Easyjet dividend as profits hit £121m
New CEO targets business class flyers in bid to boost margins
Low-cost carrier easyJet is to pay its first ever dividend in 2012 after it notched up a 70pc rise in profits last year, and it will increasingly focus on business customers in its effort to boost margins.
The airline said that net profit in the 12 months to the end of September climbed to £121.3m (€142.4m) from £71.2m the previous year, ahead of analyst expectations.
They had been pencilling in a net profit of £114m. Revenue at the group rose 11.5pc to £2.97bn for the year while its underlying pre-tax margin rose 4.7 percentage points to 6.3pc.
Speaking to analysts yesterday, new chief executive Carolyn McCall, who joined the airline back in July from Guardian Media, said the decision to pay a dividend in light of the group's potential for "strong cash generation" was a "sign of confidence" by the board in easyJet's future.
Management want to "turn Europe orange" and she said the airline would increasingly focus on opportunities in mainland Europe and also develop products to lure more business travellers.
About 18pc of the carrier's passengers travel for business purposes, but she said no specific innovations or marketing had been developed to target such customers.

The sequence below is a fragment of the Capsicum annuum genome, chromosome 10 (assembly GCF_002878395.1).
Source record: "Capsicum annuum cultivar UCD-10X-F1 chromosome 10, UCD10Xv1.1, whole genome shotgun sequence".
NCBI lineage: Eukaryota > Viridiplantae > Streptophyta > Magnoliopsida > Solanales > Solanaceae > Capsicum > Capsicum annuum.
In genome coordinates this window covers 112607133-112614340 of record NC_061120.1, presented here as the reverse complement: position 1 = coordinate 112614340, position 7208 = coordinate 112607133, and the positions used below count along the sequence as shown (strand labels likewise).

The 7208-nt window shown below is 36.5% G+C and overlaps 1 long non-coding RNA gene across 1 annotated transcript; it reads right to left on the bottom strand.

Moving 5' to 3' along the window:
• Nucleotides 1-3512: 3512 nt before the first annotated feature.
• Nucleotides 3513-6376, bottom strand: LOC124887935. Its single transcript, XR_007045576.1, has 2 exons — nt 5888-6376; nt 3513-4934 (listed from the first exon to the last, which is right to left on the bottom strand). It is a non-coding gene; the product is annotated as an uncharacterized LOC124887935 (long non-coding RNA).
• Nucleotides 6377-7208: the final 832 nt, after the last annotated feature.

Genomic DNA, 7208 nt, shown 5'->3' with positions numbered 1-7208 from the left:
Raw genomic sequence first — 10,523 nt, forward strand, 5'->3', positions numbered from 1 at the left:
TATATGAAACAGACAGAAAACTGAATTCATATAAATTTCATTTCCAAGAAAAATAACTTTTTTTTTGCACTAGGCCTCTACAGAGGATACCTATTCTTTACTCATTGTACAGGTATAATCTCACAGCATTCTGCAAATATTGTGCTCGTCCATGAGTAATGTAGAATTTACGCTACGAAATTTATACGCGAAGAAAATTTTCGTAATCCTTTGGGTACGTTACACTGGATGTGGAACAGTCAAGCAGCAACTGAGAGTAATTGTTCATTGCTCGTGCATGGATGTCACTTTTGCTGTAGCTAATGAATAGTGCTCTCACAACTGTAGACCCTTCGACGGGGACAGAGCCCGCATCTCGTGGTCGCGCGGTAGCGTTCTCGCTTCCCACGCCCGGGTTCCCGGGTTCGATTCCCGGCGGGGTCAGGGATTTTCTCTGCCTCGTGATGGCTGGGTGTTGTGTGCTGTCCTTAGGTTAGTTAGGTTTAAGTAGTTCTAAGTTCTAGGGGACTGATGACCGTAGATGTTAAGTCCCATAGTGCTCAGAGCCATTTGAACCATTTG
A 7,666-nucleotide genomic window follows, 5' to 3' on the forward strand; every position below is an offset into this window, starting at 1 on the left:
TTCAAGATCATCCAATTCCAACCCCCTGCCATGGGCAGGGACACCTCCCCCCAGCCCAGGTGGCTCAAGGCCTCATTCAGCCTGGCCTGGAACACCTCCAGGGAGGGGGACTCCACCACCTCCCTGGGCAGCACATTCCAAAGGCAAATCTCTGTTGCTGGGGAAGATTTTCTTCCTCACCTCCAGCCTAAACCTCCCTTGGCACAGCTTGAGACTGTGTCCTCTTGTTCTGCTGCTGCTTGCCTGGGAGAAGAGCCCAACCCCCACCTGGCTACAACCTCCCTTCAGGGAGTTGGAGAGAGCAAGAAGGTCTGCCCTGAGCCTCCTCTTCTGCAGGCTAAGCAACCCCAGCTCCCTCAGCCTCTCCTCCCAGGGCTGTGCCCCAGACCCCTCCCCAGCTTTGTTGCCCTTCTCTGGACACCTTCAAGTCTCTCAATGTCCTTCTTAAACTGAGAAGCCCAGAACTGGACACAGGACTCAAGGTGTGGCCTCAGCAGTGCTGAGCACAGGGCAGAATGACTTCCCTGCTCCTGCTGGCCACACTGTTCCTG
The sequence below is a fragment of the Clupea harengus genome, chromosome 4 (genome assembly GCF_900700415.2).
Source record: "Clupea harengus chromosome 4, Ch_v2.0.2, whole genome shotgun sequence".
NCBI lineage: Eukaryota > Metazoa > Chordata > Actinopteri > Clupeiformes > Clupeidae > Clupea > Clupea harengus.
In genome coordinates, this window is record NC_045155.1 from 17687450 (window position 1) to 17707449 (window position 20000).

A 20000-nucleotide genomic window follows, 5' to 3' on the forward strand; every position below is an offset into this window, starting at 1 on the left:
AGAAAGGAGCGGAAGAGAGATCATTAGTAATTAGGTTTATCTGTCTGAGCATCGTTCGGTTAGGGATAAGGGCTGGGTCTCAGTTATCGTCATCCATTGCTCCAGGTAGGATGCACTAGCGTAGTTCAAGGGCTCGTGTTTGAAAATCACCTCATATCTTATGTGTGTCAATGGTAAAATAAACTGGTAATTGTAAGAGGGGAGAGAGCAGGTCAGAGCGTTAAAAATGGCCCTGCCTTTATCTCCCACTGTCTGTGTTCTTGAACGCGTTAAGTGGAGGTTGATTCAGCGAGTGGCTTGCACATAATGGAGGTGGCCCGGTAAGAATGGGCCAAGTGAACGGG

EasyJet, however, has been beset by deep operational issues that have crimped its ability to offer reliable services.
Ms McCall told investors that the airline hadn't had enough crew in the right place at the right time and that repositioning of aircraft had led to inefficient use of crew hours. These issues are now being addressed. EasyJet will also begin publishing its on-time performance statistics again from January.
Ryanair has constantly used easyJet's decision not to publish its performance statistics to bash its rival in advertising.
However, the Irish airline was forced to apologise to easyJet founder Stelios Haji-Ioannou during the summer after it suggested in ads that he was responsible for making the decision not to publish the statistics.
Ms McCall said that easyJet had come to a "sensible and pragmatic" agreement with Mr Haji-Ioannou regarding a dispute over the 'Easy' brand that threatened to force the airline to change its name.
EasyJet will pay a royalty to the founder in a 50-year deal. He's also been putting pressure on the board to return cash to shareholders.
Ms McCall said easyJet would expand its seat capacity through the addition of 24 aircraft by 2013 to bring the total to 220.
Revenue per seat will be flat in the first half of the current financial year.
Shares in the airline fell almost 6pc in London to £4.49.